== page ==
• Enhance Platform visibility. ANEW needs to work at raising its awareness and visibility and that of the platforms in the countries where it is working. Currently, the levels of awareness of ANEW are quite low. There is little genuine sense of belonging to a continental network – individual CSOs tend to be in ANEW for what they can get. Their contribution is weak; the platforms contribute more. The secretariat needs to have a clear strategy for enhancing ANEW visibility, for example through better communications and more diversity of language and origin of secretariat staff[8].
  1. 10. Executive ANEW Board or a non Executive ANEW Board?

After listening to many of you members of ANEW, and having my own experience in working within the ANEW board, it is clear that many of you would like to see the ANEW board do its work as a non – executive board. This is a challenge which the ANEW board will need to address immediately, since it impacts negatively on the performance of our network. At any rate, I would like to see this matter debated thoroughly during the Bi Annual General Meeting in October 2011. Nb it might be necessary to make appropriate changes to our Constitution to accommodate the outcomes of that kind of debate.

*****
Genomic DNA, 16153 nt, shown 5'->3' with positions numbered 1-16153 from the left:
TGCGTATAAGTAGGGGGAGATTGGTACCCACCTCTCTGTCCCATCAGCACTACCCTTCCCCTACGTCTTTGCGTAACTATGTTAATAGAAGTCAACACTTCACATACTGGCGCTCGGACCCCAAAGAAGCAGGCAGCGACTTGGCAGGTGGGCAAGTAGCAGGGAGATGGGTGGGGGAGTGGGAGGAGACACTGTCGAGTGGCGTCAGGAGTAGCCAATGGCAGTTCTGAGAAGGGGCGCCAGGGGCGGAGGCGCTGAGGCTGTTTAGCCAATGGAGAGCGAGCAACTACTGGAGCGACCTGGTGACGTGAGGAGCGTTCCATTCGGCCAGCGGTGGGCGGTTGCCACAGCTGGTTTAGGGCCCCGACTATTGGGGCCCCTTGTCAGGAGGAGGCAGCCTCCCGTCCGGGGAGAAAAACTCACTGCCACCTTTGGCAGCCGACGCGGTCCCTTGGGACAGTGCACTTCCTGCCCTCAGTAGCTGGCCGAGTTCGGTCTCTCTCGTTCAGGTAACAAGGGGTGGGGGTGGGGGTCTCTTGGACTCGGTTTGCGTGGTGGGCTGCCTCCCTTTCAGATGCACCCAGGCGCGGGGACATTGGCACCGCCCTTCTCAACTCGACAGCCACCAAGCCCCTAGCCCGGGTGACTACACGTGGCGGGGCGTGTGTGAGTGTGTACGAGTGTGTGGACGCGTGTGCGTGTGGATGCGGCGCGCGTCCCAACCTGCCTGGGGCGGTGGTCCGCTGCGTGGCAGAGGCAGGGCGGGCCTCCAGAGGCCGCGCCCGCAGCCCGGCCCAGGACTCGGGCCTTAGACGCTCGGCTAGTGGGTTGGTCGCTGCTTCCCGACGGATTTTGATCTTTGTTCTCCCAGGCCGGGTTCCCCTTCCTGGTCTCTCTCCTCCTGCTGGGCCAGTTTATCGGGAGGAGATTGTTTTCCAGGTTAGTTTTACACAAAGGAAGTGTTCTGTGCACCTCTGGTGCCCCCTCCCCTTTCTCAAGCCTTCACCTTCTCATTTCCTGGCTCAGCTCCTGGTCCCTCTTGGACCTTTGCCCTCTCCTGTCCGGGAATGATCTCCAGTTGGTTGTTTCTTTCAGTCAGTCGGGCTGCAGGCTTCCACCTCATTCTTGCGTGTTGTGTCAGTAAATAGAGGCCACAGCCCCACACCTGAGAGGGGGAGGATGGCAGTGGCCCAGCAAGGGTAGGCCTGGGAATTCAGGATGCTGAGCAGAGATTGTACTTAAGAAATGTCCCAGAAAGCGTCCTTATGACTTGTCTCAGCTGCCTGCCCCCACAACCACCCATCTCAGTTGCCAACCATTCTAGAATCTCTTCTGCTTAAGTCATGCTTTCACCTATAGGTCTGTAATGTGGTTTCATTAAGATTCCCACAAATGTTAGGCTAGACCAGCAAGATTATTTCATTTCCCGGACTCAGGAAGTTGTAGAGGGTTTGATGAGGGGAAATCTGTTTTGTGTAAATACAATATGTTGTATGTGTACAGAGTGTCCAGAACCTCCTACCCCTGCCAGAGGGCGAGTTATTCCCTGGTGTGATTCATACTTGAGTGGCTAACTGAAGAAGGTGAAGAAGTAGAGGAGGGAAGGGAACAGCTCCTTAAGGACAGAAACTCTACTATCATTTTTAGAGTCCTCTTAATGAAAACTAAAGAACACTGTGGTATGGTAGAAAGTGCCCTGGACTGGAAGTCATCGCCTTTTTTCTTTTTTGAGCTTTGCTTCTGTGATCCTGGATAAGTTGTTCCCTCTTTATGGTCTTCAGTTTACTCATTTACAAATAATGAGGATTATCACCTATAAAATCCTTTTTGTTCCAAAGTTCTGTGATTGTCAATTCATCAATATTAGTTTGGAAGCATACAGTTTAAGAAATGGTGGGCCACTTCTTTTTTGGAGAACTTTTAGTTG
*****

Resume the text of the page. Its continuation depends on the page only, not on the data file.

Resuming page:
Similarly, the founding member syndrome has also been cited as a challenge that the ANEW board will need to address. Whereas I salute the founders of ANEW, I would also like to see a situation whereby a suitable structure is created to accommodate such useful persons who would then advise ANEW but without any executive powers or authority as such.

  1. 11. Way forward

Report to EUWF – this report is very urgent and Baker will have to finalize the remaining bits within the deadline of 15th February 2011. Fortunately, Jamillah gave Baker a comprehensive hand over notes which will make it easy for Baker to oversee the finalization of the said report.

Enhance the fund raising efforts – this is a high priority area as indicated above.

Recruit for Executive Secretary position as soon as we secure the requisite funds – this too is a highly urgent matter which the ANEW board will have to deal with immediately.